Monday, 10 Dec 2018
News

D.C. bicycling group urges city to move faster on making streets safer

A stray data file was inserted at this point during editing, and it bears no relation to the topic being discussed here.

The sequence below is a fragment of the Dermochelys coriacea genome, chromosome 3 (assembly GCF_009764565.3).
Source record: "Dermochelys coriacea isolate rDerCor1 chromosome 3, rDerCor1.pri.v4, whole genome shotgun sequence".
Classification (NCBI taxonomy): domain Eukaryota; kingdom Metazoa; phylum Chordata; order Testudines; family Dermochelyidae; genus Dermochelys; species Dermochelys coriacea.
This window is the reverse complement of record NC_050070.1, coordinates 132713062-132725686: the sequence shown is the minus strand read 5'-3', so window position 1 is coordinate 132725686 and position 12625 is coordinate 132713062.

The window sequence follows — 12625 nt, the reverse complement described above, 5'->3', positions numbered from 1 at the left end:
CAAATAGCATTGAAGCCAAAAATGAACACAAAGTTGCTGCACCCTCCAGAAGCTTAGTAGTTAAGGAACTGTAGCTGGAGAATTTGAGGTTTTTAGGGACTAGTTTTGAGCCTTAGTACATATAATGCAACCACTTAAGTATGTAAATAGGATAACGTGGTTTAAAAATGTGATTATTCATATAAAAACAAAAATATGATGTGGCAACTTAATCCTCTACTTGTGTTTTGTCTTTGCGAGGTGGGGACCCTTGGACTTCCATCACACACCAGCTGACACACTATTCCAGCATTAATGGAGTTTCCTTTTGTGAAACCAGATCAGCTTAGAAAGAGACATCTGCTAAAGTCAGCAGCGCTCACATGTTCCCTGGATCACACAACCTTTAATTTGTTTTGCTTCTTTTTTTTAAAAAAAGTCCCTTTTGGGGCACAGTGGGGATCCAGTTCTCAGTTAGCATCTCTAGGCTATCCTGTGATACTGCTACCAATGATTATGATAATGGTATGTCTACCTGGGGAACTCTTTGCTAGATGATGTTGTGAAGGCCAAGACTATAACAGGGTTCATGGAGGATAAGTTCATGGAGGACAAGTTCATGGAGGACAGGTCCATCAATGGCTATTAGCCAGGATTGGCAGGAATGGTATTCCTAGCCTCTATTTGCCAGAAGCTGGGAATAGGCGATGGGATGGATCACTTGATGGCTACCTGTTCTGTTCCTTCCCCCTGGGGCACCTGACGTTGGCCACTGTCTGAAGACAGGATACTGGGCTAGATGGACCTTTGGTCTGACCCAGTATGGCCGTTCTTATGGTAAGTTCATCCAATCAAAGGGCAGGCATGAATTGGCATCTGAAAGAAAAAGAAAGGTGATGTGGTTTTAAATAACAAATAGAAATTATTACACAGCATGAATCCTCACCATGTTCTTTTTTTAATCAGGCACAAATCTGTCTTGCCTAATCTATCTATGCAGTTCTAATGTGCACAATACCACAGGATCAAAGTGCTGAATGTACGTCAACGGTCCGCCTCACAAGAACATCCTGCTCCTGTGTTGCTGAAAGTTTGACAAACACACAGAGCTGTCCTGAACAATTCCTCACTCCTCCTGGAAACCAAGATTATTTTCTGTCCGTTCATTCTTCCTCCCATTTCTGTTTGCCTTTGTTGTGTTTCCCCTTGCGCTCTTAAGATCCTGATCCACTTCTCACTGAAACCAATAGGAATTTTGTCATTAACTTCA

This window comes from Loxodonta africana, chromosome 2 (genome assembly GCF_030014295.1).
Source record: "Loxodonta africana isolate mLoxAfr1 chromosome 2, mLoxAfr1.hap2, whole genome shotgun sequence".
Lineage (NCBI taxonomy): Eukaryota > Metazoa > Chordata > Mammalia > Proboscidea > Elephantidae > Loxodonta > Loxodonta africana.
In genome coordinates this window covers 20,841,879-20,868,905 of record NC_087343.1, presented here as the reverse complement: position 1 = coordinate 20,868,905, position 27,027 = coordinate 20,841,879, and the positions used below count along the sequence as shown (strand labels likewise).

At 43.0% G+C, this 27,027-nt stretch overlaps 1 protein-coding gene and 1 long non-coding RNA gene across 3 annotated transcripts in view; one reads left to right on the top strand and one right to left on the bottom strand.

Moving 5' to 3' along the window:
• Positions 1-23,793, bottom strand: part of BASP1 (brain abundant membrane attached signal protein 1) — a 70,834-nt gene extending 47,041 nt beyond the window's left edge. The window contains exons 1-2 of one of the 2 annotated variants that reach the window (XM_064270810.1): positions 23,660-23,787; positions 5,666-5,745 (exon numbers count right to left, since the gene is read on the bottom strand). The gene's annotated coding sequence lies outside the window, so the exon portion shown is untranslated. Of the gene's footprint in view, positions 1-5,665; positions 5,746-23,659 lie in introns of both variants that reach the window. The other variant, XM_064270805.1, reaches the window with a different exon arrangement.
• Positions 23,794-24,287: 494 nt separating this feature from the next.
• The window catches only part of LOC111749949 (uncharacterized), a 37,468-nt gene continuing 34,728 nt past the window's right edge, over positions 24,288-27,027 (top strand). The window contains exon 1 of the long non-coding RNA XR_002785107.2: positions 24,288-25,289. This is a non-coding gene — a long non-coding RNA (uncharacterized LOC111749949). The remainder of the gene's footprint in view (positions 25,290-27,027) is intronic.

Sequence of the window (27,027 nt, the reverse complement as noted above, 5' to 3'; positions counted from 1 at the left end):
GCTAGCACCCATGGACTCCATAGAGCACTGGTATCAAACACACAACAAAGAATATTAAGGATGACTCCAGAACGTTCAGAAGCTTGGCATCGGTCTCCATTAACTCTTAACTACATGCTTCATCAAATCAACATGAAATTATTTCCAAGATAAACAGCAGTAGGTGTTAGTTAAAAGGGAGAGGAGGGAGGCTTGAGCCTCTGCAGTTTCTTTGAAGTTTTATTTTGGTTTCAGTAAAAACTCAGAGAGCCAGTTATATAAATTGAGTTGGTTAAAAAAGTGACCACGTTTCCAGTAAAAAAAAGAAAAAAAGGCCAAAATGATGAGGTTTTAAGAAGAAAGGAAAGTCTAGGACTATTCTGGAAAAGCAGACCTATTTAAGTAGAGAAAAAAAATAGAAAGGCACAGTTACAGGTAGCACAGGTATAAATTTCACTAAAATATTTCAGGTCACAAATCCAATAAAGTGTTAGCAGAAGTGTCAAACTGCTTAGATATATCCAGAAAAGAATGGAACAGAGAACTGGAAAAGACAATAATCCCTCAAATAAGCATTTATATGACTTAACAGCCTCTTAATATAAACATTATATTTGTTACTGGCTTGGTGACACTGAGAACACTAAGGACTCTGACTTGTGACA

A group of activists asked better safety Nov. 15 for pedestrians and bicyclists, bearing placards with the names of 10 pedestrians who have been killed in 2018. The Washington Area Bicyclist Association has called for the District to add 25 miles of new bike lanes a year, boost residential parking fees, and reduce traffic in the city, perhaps through congestion pricing. It also requires strict 20 mph speed limits. (Fredrick Kunkle / The Washington Post) The Washington Area Bicyclist Association (WABA) has a 25 year history of driving a bicycle. Strictly speaking, the driving force behind the limits of the parking lot, the price of the parking lot must be reduced, and the parking lot must be renewed. The group's postponement Mayor Muriel E. Bowser (D) should also further streamline the bureaucratic process for redesigning and engineering the city's streets and intersections, while reducing the influence of Advisory Neighborhood Commissions and other local groups on the planning process. WABA's holiday wish list reiterates several long-standing goals, while urging the city to move further and safer streets safer at a time when traffic deaths have increased. But the action plan also lacks a price tag and seems more than a little ambitious: Adding 25 miles of bike lanes [D.C. region renews push on pedestrian safety as deaths increase here and nationwide] Several recent decisions have been made in the past, and have become more commonplace. Thirty-one people have been killed in this year, compared with 30 in 2017, according to D.C. Police. In 2001, 1,102 miles of streets had been built, which was envisioned at 75-mile biking network. Last year, for example, the city added 3.3 miles from new bike lanes and expects to get down an additional five miles this year. Read more Tripping: Sorry, but jumping a turntile is not a problem. .

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